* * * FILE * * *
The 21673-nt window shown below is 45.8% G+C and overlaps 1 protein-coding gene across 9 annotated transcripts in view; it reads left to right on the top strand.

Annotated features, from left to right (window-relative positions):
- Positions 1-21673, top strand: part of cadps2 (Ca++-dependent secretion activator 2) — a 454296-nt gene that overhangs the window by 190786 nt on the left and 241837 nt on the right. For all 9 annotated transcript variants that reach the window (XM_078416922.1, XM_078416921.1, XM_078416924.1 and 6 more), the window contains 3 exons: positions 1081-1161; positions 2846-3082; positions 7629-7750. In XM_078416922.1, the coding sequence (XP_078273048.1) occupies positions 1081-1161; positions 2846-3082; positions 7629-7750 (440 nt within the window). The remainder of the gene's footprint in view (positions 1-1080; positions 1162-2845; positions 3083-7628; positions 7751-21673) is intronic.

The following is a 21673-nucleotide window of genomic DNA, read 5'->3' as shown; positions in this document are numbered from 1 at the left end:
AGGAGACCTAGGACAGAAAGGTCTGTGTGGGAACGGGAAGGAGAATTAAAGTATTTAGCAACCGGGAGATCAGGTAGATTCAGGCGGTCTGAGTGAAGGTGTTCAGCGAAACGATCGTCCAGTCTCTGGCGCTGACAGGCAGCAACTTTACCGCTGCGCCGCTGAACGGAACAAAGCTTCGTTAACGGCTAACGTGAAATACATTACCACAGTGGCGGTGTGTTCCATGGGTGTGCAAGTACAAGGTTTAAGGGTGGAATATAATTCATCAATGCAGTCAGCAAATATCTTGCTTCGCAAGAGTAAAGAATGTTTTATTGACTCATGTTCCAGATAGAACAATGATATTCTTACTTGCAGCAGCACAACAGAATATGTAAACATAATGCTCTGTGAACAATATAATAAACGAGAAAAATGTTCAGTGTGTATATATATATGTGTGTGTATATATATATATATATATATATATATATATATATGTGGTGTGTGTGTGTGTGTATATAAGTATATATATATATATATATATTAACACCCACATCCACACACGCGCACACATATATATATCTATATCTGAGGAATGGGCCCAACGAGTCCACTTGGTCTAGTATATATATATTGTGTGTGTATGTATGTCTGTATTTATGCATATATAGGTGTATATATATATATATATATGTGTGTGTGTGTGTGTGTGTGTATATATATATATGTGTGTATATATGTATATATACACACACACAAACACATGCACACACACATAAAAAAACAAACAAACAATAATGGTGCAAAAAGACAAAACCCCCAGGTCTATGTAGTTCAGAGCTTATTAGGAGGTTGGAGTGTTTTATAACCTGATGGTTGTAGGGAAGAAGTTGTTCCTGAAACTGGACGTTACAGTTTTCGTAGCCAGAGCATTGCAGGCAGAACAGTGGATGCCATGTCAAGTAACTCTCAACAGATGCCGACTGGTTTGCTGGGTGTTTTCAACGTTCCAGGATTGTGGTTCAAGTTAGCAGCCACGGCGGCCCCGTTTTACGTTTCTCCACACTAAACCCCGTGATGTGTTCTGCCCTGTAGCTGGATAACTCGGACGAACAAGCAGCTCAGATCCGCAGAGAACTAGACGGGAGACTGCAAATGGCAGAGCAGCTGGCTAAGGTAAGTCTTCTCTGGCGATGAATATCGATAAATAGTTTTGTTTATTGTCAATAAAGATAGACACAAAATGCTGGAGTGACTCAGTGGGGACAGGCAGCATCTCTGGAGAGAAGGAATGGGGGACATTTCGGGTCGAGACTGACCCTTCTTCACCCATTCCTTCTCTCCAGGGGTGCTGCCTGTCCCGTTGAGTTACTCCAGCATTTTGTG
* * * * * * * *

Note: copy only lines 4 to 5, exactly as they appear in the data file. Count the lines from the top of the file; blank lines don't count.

The following is a 21673-nucleotide window of genomic DNA, read 5'->3' as shown; positions in this document are numbered from 1 at the left end:
AGGAGACCTAGGACAGAAAGGTCTGTGTGGGAACGGGAAGGAGAATTAAAGTATTTAGCAACCGGGAGATCAGGTAGATTCAGGCGGTCTGAGTGAAGGTGTTCAGCGAAACGATCGTCCAGTCTCTGGCGCTGACAGGCAGCAACTTTACCGCTGCGCCGCTGAACGGAACAAAGCTTCGTTAACGGCTAACGTGAAATACATTACCACAGTGGCGGTGTGTTCCATGGGTGTGCAAGTACAAGGTTTAAGGGTGGAATATAATTCATCAATGCAGTCAGCAAATATCTTGCTTCGCAAGAGTAAAGAATGTTTTATTGACTCATGTTCCAGATAGAACAATGATATTCTTACTTGCAGCAGCACAACAGAATATGTAAACATAATGCTCTGTGAACAATATAATAAACGAGAAAAATGTTCAGTGTGTATATATATATGTGTGTGTATATATATATATATATATATATATATATATATATGTGGTGTGTGTGTGTGTGTATATAAGTATATATATATATATATATATTAACACCCACATCCACACACGCGCACACATATATATATCTATATCTGAGGAATGGGCCCAACGAGTCCACTTGGTCTAGTATATATATATTGTGTGTGTATGTATGTCTGTATTTATGCATATATAGGTGTATATATATATATATATATGTGTGTGTGTGTGTGTGTGTGTATATATATATATGTGTGTATATATGTATATATACACACACACAAACACATGCACACACACATAAAAAAACAAACAAACAATAATGGTGCAAAAAGACAAAACCCCCAGGTCTATGTAGTTCAGAGCTTATTAGGAGGTTGGAGTGTTTTATAACCTGATGGTTGTAGGGAAGAAGTTGTTCCTGAAACTGGACGTTACAGTTTTCGTAGCCAGAGCATTGCAGGCAGAACAGTGGATGCCATGTCAAGTAACTCTCAACAGATGCCGACTGGTTTGCTGGGTGTTTTCAACGTTCCAGGATTGTGGTTCAAGTTAGCAGCCACGGCGGCCCCGTTTTACGTTTCTCCACACTAAACCCCGTGATGTGTTCTGCCCTGTAGCTGGATAACTCGGACGAACAAGCAGCTCAGATCCGCAGAGAACTAGACGGGAGACTGCAAATGGCAGAGCAGCTGGCTAAGGTAAGTCTTCTCTGGCGATGAATATCGATAAATAGTTTTGTTTATTGTCAATAAAGATAGACACAAAATGCTGGAGTGACTCAGTGGGGACAGGCAGCATCTCTGGAGAGAAGGAATGGGGGACATTTCGGGTCGAGACTGACCCTTCTTCACCCATTCCTTCTCTCCAGGGGTGCTGCCTGTCCCGTTGAGTTACTCCAGCATTTTGTG